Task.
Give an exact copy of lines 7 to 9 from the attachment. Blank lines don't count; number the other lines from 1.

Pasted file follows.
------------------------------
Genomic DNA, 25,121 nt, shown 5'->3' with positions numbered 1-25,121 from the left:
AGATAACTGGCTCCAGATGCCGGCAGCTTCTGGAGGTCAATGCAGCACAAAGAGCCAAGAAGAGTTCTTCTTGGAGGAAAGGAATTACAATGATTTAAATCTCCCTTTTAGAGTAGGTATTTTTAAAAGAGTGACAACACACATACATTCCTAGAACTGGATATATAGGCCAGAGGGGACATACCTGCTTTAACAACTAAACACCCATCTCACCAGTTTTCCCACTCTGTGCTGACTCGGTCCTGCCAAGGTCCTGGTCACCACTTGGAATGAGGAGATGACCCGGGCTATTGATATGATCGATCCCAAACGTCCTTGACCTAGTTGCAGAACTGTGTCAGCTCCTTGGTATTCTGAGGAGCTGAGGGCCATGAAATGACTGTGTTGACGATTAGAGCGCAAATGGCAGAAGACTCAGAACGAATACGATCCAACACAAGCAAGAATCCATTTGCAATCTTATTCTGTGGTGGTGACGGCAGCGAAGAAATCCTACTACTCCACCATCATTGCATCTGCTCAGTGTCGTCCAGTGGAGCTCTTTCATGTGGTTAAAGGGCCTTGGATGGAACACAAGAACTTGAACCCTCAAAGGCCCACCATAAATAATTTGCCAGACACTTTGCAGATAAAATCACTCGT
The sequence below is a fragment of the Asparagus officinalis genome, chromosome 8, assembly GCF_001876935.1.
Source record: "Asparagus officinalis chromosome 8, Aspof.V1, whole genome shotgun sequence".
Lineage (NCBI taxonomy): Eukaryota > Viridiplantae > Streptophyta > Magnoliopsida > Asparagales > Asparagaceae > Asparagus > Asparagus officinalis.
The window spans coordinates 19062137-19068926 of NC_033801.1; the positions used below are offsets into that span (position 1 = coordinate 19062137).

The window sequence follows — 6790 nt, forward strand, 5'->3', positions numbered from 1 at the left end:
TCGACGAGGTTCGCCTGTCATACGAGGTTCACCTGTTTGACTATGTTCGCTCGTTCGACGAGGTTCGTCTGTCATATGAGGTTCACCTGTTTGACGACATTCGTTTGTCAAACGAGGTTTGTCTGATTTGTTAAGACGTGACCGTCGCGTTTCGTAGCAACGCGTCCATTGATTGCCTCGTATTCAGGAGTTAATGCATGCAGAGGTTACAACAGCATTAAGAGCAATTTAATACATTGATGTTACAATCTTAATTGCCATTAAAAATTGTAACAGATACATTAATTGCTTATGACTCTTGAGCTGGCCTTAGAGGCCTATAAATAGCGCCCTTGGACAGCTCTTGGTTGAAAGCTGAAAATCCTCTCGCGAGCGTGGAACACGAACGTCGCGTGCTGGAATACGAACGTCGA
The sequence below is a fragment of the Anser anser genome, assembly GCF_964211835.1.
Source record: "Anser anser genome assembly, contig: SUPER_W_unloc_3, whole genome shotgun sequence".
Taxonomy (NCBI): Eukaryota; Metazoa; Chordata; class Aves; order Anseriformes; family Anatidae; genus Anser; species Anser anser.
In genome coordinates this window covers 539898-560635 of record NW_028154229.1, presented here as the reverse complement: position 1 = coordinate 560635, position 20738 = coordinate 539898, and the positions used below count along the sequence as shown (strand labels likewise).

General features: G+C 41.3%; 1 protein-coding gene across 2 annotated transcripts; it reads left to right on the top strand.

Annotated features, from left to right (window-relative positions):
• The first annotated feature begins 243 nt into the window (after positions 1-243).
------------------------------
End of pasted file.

The window sequence follows — 6790 nt, forward strand, 5'->3', positions numbered from 1 at the left end:
TCGACGAGGTTCGCCTGTCATACGAGGTTCACCTGTTTGACTATGTTCGCTCGTTCGACGAGGTTCGTCTGTCATATGAGGTTCACCTGTTTGACGACATTCGTTTGTCAAACGAGGTTTGTCTGATTTGTTAAGACGTGACCGTCGCGTTTCGTAGCAACGCGTCCATTGATTGCCTCGTATTCAGGAGTTAATGCATGCAGAGGTTACAACAGCATTAAGAGCAATTTAATACATTGATGTTACAATCTTAATTGCCATTAAAAATTGTAACAGATACATTAATTGCTTATGACTCTTGAGCTGGCCTTAGAGGCCTATAAATAGCGCCCTTGGACAGCTCTTGGTTGAAAGCTGAAAATCCTCTCGCGAGCGTGGAACACGAACGTCGCGTGCTGGAATACGAACGTCGA
The sequence below is a fragment of the Anser anser genome, assembly GCF_964211835.1.